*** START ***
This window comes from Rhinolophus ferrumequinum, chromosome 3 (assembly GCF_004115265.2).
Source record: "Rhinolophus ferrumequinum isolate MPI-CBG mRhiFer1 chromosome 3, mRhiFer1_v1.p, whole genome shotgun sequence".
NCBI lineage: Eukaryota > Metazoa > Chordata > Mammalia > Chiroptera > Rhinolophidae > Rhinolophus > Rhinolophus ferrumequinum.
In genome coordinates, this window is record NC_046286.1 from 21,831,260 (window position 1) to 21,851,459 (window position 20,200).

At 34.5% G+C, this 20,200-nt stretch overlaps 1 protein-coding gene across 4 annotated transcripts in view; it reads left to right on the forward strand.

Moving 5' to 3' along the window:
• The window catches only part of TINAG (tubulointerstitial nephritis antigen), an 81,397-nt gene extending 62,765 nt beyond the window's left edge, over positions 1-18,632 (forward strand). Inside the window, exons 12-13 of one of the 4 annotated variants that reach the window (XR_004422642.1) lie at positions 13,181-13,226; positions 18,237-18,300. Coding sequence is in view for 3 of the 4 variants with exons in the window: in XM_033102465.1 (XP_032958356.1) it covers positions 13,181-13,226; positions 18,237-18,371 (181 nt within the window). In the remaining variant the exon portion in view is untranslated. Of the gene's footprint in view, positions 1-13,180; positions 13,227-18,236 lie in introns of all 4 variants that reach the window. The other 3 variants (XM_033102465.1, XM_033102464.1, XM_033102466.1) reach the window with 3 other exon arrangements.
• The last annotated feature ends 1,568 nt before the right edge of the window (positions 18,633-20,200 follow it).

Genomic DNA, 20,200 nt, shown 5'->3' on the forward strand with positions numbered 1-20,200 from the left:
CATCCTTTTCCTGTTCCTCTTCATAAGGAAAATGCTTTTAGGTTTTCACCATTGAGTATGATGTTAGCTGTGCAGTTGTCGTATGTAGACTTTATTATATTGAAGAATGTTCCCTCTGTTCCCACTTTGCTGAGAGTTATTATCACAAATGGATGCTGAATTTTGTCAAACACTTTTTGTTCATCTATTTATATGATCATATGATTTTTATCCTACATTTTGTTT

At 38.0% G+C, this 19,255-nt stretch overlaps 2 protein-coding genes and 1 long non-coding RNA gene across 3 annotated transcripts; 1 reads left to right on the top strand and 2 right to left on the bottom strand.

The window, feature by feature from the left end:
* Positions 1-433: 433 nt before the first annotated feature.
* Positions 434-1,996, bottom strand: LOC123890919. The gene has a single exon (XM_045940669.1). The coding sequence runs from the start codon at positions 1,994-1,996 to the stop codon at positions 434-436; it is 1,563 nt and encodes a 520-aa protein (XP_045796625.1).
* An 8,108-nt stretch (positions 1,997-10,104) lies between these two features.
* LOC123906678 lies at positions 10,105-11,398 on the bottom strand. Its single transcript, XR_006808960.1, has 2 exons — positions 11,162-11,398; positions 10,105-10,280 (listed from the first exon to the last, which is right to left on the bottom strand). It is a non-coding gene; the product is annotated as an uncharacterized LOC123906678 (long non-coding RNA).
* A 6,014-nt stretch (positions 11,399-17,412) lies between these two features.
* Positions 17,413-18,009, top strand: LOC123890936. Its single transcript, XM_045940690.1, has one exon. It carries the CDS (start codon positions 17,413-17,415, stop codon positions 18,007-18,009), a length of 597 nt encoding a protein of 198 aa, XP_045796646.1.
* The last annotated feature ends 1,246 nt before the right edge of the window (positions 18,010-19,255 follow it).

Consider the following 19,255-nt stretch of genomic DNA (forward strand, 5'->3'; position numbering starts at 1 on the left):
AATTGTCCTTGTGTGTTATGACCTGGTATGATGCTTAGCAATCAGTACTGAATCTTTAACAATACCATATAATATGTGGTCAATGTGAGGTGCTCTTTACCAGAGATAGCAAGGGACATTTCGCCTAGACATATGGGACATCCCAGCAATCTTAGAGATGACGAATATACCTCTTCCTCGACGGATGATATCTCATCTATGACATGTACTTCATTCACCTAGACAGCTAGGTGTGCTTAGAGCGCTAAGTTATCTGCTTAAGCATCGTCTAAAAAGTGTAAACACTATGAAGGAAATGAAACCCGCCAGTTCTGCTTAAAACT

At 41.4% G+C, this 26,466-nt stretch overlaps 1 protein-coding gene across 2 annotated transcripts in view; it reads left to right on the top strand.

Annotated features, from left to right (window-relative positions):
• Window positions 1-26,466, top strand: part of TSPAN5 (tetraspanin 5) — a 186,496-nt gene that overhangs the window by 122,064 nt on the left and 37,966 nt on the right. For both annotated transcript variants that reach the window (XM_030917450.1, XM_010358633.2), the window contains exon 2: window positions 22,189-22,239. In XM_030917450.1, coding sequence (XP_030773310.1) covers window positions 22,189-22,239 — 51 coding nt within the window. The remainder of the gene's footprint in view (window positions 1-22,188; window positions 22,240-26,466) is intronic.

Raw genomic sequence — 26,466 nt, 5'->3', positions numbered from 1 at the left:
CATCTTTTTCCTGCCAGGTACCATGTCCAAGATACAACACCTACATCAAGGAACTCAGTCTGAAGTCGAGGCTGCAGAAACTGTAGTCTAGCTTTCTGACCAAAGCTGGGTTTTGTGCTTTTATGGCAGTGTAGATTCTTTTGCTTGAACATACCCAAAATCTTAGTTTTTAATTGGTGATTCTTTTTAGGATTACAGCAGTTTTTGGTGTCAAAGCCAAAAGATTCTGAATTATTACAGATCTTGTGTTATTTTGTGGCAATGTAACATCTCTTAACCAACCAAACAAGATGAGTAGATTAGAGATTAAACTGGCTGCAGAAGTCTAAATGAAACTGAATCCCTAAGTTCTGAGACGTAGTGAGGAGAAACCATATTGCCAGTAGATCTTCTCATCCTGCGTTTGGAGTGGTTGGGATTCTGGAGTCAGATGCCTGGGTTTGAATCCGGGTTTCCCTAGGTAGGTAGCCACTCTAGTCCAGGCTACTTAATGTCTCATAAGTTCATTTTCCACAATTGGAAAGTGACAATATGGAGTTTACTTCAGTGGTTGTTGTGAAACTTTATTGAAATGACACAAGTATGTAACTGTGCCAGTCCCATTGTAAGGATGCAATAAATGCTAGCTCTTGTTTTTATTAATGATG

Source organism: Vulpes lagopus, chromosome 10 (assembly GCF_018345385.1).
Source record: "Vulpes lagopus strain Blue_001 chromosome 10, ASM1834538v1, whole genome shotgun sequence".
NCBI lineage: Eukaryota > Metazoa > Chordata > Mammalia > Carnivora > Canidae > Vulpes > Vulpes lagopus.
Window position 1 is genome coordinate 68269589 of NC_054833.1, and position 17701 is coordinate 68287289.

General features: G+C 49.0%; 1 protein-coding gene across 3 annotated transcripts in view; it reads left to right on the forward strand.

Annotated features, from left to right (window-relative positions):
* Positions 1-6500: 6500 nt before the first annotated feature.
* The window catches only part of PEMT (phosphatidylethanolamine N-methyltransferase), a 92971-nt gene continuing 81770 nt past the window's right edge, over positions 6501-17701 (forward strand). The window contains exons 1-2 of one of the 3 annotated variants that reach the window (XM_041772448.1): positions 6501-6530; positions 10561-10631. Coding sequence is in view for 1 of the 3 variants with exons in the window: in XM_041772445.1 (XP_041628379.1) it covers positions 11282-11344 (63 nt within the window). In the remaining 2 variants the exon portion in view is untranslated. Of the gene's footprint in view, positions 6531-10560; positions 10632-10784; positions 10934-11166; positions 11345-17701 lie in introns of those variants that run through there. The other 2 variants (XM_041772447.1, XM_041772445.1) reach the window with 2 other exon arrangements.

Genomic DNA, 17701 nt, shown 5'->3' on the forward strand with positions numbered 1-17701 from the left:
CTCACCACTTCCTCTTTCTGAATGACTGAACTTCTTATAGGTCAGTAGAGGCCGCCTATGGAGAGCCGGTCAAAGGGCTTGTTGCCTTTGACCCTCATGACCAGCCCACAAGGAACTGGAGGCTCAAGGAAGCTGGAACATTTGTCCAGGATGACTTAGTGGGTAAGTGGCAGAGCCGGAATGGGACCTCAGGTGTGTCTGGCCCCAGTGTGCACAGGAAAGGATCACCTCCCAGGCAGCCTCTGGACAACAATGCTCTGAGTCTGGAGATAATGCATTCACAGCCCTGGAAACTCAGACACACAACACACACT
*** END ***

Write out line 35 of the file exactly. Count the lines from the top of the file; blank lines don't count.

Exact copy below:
Genomic DNA, 17701 nt, shown 5'->3' on the forward strand with positions numbered 1-17701 from the left: